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New Girl is a sitcom that airs on Fox on Tuesdays. The show is about a group of friends who live in a loft together in Los Angeles. The main character, Jess, moves into the loft with a couple other guys and the entire series is about the odd scenarios they find themselves in.

The main characters consist of Jessica Day, Nick Miller, Winston Bishop, Schmidt, and Cece Parekh. Of the five recurring, main characters, there are two women casted.


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The first, Jess, is very attractive and she is average weight. She is an elementary educator and is portrayed as bubbly, active in her community, and a very caring and loyal friend.

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Next, Cece, a model in the show, is slim and extremely beautiful. She is Jess’ best friend who is protective of Jess and a faithful friend.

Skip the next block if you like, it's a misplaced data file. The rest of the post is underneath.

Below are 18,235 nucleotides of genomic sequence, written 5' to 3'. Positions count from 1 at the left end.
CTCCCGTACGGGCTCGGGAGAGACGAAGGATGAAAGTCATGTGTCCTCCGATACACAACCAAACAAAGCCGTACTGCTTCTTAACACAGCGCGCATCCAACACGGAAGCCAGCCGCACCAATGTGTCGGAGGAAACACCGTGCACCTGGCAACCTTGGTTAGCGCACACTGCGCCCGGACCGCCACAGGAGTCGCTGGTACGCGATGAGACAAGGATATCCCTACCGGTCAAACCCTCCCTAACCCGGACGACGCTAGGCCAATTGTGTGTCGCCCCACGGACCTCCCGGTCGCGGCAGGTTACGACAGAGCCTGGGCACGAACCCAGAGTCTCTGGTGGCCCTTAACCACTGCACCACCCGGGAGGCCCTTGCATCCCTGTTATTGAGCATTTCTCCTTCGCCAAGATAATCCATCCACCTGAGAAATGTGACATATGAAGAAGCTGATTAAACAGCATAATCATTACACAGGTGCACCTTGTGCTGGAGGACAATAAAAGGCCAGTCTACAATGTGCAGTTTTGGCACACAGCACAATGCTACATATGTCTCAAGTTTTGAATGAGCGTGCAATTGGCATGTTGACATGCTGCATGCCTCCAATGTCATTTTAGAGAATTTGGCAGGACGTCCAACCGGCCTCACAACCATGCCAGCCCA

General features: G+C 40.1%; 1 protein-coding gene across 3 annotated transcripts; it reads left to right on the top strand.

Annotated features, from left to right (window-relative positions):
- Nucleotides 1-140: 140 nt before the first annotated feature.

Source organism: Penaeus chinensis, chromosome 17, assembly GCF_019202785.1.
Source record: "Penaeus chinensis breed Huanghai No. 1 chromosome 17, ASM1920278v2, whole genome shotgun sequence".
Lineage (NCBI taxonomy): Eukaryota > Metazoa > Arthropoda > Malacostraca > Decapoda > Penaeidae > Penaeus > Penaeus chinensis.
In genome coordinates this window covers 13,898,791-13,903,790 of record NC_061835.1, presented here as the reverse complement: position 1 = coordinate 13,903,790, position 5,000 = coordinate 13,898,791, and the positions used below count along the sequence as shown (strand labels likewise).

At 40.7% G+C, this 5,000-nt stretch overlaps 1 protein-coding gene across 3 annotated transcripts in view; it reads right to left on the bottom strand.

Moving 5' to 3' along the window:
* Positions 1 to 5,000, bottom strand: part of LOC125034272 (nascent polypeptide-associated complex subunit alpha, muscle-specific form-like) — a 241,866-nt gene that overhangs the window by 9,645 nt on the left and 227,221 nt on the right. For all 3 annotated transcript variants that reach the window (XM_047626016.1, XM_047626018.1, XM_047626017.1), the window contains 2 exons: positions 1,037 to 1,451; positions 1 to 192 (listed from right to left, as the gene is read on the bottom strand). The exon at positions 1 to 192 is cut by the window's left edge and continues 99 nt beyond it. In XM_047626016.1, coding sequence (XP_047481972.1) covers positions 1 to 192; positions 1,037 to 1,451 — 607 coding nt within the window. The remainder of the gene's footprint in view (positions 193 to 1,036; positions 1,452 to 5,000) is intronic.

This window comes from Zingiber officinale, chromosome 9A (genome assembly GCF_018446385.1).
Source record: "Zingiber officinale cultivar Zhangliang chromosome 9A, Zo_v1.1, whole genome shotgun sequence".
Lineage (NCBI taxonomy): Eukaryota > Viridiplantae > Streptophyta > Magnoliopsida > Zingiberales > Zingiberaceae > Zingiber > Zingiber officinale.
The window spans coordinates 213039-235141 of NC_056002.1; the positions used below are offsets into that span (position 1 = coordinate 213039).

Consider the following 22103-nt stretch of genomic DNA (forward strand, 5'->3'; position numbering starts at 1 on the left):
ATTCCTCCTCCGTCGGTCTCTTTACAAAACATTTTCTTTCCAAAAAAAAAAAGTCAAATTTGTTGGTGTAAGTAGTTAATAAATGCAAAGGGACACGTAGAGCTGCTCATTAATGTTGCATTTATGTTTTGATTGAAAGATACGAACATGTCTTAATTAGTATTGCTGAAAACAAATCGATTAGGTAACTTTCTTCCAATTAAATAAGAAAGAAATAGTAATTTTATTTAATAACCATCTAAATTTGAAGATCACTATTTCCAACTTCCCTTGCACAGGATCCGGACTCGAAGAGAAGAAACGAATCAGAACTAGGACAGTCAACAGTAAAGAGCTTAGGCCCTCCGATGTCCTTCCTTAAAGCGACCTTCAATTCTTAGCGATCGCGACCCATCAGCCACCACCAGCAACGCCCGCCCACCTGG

The Middle

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The Middle is a sitcom about a middle-class, American family that airs on ABC on Tuesdays. The show is about an average family living in Indiana, and it shows their day-to-day activities and thoughts. There are the parents, Frankie and Mike Heck, and their children, Axl, Sue, and Brick Heck, who are all extremely different from one another. Two of the five main characters are women – the mother and the daughter.

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Frankie Heck is a plain-looking mother of average weight with brownish-red hair. She is portrayed as the narrator of the show, keeping track of her kids, working as a salesperson and seeking affection from her stoic husband.